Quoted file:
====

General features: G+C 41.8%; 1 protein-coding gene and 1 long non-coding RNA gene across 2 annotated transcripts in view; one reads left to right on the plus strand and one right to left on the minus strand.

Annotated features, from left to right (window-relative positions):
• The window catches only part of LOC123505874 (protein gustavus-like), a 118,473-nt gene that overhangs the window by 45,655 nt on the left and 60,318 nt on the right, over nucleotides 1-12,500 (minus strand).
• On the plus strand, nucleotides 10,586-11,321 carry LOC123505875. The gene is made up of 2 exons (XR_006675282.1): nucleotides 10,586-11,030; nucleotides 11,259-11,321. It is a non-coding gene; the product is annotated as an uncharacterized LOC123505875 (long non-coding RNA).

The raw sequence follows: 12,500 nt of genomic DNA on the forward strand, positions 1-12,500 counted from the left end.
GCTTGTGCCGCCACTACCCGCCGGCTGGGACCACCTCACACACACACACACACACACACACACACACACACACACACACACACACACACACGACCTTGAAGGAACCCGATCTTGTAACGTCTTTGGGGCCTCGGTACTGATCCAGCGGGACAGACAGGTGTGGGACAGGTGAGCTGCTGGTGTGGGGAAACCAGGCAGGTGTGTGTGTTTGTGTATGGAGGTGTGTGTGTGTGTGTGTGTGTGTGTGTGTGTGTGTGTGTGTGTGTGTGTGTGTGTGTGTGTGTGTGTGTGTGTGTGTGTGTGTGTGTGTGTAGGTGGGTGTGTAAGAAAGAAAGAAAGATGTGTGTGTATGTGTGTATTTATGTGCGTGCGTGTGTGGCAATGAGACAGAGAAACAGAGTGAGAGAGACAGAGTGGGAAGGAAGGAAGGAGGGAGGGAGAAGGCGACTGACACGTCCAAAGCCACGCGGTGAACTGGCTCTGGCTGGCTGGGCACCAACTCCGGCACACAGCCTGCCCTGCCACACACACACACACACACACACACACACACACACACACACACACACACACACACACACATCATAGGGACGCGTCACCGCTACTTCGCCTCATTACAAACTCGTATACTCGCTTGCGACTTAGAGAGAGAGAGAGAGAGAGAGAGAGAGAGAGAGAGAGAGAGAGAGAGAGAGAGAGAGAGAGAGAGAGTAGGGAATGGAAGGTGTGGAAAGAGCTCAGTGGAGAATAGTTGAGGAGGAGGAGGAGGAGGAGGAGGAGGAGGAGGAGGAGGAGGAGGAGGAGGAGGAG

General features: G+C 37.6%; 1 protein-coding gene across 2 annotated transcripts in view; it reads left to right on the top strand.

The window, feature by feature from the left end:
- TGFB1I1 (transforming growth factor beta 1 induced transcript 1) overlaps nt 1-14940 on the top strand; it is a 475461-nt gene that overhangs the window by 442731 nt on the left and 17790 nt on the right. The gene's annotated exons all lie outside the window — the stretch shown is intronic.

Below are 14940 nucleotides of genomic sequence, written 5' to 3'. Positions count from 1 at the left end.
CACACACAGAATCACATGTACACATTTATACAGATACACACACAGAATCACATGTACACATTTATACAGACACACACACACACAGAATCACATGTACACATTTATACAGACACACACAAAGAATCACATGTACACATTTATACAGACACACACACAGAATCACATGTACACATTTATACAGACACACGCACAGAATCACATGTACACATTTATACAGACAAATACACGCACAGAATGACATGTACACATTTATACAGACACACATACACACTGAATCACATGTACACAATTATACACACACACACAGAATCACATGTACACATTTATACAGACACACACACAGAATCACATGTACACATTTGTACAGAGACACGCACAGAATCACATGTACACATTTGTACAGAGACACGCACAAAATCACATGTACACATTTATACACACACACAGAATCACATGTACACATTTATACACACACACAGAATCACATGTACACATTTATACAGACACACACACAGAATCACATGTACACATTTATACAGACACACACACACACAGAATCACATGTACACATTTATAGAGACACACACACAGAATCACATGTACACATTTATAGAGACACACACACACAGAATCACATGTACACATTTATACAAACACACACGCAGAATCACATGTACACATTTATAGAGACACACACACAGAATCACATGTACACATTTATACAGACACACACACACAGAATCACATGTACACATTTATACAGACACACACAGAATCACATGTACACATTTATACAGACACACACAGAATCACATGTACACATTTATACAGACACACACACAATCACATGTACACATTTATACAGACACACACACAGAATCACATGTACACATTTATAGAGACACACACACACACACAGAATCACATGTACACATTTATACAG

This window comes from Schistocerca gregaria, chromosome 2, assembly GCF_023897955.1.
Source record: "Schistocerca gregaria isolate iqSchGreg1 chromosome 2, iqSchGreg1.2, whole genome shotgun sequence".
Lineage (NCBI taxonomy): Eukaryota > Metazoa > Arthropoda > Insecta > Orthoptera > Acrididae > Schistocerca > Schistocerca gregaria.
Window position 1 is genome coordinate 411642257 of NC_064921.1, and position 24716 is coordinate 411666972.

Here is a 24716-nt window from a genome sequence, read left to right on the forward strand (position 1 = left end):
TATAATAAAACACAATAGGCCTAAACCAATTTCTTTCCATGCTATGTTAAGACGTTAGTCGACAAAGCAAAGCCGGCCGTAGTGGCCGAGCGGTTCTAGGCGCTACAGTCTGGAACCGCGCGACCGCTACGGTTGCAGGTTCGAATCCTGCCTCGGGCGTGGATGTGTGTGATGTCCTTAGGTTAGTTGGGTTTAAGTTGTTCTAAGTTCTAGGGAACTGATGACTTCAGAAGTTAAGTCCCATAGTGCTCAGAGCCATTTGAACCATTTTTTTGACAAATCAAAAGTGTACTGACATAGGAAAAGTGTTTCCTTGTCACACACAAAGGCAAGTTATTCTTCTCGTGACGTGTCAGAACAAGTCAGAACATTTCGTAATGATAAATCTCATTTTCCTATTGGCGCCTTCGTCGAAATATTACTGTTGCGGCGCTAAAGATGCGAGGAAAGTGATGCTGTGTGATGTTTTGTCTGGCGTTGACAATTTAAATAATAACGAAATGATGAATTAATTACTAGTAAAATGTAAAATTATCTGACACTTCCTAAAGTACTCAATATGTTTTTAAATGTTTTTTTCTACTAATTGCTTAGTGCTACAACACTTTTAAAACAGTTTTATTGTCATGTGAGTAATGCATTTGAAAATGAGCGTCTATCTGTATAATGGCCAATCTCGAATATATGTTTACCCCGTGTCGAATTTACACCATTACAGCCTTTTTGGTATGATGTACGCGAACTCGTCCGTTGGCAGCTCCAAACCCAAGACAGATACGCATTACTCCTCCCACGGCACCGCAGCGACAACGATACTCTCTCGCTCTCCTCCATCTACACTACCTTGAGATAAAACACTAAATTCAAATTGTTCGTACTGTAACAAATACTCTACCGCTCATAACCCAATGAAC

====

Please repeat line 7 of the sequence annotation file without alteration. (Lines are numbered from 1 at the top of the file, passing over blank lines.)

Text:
General features: G+C 37.6%; 1 protein-coding gene across 2 annotated transcripts in view; it reads left to right on the top strand.